Manimal – Armageddon (Album Review)

Pinterest LinkedIn Tumblr +

A looming shadow graces the end times.

Labels are a useful tool in connecting objects with those whom seek them, but they are naturally imperfect and can occasionally be misleading. Further complicating the matter is that with the passage of time and the necessary evolution in circumstances that comes with it, yesterday’s genre will encompass a far more expansive array of subjects today. Even the seemingly clear cut sub-genre of power metal is not immune to this state of affairs, as where once the likes of Helloween, Stratovarius and Gamma Ray were the benchmarks of said label, a growing number of sub-styles have emerged in subsequent years that bear less resemblance to the consonant chords and speed metal trappings of said iconic bands. Such is the unique circumstance of Sweden’s Manimal, a band that was born at the tail end of the 2nd wave of power metal’s heyday circa 2001, yet from their 2009 debut “The Darkest Room” to their subsequent LPs with AFM Records, has encompassed a more varied definition of the term.

Per the testimony of the band’s highly competent vocal gymnast and helmsman Samuel Nyman, the pool of influences that shapes this quartet’s signature sound is quite diverse. Such noted names as Judas Priest, Queensryche and King Diamond are counted among the classic outfits that feed into Manimal’s unique sound, both in terms of Nyman’s wide range of vocal expressions and the impressive cathedral of metallic bluster that surrounds his voice. The resulting signature sound can be best described as a dark and dense allusion to the heavier, groove-oriented and somewhat mechanistic brand of power metal with a slight progressive edge that was en vogue for a brief period in the later 2000s via the output of such noted bands as Tad Morose, Steel Attack and even Bloodbound’s one-off stylistic pivot Tabula Rasa in 2009. Combined with a more speed metal oriented execution comparable to Primal Fear and Rage, the result is something a bit more kinetic, but equally as accessible as bigger names on the darker side of the power metal coin such as Brainstorm and Firewind.

At times it gets a bit tricky to determine whether the highly impressive vocal displays that hang over these anthems or the highly potent musical ideas being bandied about by the instrumentation is the chief draw. Occasionally the template calls for fast-paced cruisers like the dark thrashing speeder of a title song “Armageddon”, alongside similarly Judas Priest-inspired percussive anthems like “Forged In Metal” and the slightly more tuneful Queenryche-tinged “Evil Soul” that cook with the same intensity as the past few Primal Fear albums, though Nyman’s vocals have a bit more of a King Diamond affectation to them. While at other times the tempo slows to a steady march as on the classic romp “Chains Of Fury” or a thudding modern groove like “Path Of The Unknown”, which sees both the vocal work and riffs occasionally veering into Nevermore territory. For the most part, the songs tend to favor a speedier approach, which plays well to drummer Andre Holmqvist’s double kick drumming tendencies, though the songs that shine the brightest of the bunch are groovy, precision-based slammers like “Master Of Pain” and “Slaves Of Babylon”.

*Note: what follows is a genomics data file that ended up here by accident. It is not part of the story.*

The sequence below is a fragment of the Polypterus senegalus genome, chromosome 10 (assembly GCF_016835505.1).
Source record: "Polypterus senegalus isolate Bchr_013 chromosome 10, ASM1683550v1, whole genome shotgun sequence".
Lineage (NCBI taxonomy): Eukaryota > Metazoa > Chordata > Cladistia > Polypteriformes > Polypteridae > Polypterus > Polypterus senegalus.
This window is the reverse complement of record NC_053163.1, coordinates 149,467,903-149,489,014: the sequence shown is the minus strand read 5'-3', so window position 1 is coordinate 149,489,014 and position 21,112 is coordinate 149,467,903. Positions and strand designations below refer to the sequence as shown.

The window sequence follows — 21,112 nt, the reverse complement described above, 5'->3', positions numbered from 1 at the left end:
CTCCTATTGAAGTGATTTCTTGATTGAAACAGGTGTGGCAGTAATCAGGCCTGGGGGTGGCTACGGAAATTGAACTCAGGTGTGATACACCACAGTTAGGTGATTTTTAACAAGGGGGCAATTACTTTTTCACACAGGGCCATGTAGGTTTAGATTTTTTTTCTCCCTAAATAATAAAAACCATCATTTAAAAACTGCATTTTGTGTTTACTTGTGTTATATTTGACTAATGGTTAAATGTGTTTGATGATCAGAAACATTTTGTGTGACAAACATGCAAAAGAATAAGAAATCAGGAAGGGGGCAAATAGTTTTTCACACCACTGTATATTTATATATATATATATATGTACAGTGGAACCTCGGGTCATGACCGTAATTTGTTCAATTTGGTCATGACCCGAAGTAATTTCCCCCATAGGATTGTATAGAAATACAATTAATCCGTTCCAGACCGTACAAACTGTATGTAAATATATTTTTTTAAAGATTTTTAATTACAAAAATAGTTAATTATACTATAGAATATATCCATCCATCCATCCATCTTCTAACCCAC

“Armageddon” Album Artwork

If nothing else, Manimal’s divergent approach and the continued practice of AFM Records in labeling them a power metal band speaks to the sub-genre’s versatility and diverse array of proponents. Naturally the label fails to tell the whole story, as the modernized, occasionally progressive and often reverting to early 90s heavy metal with a speed/thrashing bent mixture here could just as easily have an expansive descriptor along the lines of Mystic Prophecy’s power/speed/thrash label attributed to it and be accurate. It checks all of the boxes of an aggressive fair that will play well to those who don’t necessarily go for the campier side of the power metal coin, and sees strong performances turned in by all in congress, though one would be particularly out of line in failing to note how the masterful riff work and songwriting of guitarist Henrik Stenroos establishes him as the de facto driving force of the band. This is a band that has come a long way in the past 20 years, and given the many changes for the better that have occurred since 2009, while this is the band’s top showing yet, the best may be yet to come.

Released By: AFM Records
Release Date: December 3rd, 2021
Genre: Heavy Metal

“Armageddon” Tracklist:

1. Burn In Hell
2. Armageddon
3. Slaves Of Babylon
4. Forged In Metal
5. Chains Of Fury
6. Evil Soul
7. Path To the Unknown
8. Master Of Pain
9. Insanity
10. The Inevitable End


  • Samuel Nyman / Vocals
  • Henrik Stenroos / Guitars
  • Kenny Boufadene / Bass
  • André Holmqvist / Drums

“Armageddon” is available as LP, CD and Digital formats at this location.

9.3 Excellent

Continuing down their path towards a darker, more nuanced and versatile take on the power metal formula, Sweden’s enigmatic quartet Manimal deliver another opus of forbidding odes to metal’s past and more refined present on their 4th studio outing

  • Songwriting 9.5
  • Musicianship 9.5
  • Originality 9
  • Production 9

Comments are closed.